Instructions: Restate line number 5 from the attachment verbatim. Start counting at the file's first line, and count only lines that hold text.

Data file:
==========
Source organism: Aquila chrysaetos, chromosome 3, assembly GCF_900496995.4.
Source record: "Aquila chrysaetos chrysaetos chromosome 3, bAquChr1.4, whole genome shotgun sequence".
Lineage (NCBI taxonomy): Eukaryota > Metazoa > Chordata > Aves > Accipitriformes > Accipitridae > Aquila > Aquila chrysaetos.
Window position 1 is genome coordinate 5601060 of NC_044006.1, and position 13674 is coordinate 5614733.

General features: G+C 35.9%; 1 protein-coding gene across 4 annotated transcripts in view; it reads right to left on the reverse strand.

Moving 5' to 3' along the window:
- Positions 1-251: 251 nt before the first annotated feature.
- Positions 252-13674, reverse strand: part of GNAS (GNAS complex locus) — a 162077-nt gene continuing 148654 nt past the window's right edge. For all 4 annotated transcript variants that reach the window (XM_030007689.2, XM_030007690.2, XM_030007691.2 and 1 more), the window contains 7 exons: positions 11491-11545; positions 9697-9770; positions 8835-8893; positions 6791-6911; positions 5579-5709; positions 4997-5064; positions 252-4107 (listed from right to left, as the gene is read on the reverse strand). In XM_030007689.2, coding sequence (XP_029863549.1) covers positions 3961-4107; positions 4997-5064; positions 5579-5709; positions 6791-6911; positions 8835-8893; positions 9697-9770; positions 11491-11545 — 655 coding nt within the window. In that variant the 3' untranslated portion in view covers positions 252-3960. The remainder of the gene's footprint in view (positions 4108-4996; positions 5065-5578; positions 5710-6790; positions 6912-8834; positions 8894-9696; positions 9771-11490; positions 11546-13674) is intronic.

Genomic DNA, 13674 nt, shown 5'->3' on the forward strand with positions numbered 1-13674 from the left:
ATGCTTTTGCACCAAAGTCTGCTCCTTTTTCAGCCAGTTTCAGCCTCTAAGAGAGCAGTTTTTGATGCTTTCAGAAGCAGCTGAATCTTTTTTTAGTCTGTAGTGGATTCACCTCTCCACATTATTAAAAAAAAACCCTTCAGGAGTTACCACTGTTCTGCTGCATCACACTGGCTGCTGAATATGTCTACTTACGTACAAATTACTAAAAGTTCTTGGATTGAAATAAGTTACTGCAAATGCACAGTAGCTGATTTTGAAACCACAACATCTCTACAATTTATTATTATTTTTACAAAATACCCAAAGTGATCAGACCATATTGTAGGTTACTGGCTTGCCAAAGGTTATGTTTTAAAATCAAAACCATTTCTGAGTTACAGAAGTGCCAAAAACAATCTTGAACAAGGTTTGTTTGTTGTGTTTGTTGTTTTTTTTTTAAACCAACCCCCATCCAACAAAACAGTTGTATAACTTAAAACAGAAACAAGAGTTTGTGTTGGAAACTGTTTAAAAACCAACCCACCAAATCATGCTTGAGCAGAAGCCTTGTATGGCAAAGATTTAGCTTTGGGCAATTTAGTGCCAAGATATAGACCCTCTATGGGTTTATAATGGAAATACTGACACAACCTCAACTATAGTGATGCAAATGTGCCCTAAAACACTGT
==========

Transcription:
General features: G+C 35.9%; 1 protein-coding gene across 4 annotated transcripts in view; it reads right to left on the reverse strand.